Includes Adelges cooley and other species
Pest description and damage Many species of this aphid-like insect feed on newly growing needles of spruce although each species forms unique galls in different sectors of the tree. The adelgids fly to spruce from Douglas-fir, then begin to excrete waxy filaments. Within the protection of the filaments, the small purplish female lays clusters of tan eggs. The eggs hatch and the nymphs begin to feed on the expanding new growth needles. The needle bases swell, encasing the nymphs within the protective, green cone-like galls. In July, the galls dry and crack open, releasing the adelgids, which then fly to Douglas-fir. On Douglas-fir, feeding on the needles only causes some yellowing and minor distortion of the needles (no galls). On spruce, feeding and galls can significantly disfigure branches of the tree.
Biology and life history In spring, winged adelgids fly to spruce where they form cottony tufts within which to lay clusters of eggs. When the crawlers hatch, they move the expanding buds and begin to feed on needles. In response, the bases of the needles begin to swell over the crawlers. As the needle bases swell, they form a cone-like gall. These distinctive galls are green through spring and early summer, but later they begin to dry up. As they dry, they shrink and crack open, releasing the adelgids. The adelgids then fly to Douglas-fir where they will cycle a generation then return to spruce.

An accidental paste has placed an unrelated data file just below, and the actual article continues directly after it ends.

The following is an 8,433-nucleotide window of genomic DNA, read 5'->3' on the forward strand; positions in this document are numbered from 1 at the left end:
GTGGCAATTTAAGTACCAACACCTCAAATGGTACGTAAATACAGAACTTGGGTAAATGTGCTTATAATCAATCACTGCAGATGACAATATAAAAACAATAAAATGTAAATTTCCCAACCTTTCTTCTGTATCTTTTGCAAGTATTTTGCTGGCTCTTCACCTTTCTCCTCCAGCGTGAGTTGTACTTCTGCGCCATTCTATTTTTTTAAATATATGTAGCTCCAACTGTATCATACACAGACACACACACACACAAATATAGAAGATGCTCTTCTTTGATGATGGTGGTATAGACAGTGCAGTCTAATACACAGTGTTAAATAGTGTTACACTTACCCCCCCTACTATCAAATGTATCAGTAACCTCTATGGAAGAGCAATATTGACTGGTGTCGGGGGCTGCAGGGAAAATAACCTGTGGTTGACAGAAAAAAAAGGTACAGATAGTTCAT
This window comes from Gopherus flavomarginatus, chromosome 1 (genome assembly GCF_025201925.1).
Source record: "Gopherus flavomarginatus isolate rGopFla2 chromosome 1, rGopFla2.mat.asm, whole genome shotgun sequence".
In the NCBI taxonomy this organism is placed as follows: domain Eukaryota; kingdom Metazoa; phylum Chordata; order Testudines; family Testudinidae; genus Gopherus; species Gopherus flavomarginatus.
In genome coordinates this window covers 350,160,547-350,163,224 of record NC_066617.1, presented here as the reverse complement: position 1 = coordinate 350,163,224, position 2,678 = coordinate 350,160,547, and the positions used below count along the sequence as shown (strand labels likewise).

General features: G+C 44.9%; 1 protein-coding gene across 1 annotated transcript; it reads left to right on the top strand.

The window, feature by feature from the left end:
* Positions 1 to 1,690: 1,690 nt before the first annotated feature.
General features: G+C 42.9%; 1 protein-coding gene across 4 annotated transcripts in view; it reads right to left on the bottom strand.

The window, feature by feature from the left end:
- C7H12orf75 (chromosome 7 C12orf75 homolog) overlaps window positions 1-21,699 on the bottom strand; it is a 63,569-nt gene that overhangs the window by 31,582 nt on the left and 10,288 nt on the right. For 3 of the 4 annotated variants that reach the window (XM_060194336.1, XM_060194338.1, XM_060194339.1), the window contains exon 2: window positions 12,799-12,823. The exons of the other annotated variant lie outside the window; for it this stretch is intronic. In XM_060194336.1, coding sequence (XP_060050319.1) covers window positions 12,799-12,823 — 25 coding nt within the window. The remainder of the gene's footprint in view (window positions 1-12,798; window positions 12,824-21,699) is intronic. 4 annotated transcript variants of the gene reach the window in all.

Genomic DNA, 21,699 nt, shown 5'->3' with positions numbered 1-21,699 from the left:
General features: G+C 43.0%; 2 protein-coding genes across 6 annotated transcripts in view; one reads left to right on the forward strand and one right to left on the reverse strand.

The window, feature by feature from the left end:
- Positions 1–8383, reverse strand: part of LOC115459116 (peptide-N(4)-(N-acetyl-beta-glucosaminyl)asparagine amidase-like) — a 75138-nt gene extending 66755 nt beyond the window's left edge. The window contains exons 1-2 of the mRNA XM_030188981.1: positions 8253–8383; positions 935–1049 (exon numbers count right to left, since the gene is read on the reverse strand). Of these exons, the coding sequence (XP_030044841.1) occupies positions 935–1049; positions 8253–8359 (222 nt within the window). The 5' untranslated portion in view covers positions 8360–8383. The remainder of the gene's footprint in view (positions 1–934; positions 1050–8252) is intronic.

Plant Douglas-fir and spruce as far apart as possible. Hand-prune and destroy any gall on spruce before these galls open.
The usual adelgid and aphid parasitoids and predators, including small birds.
See Table 1 in:
Chemical Control of Landscape Pests
For more management options
See "Gallmakers" in: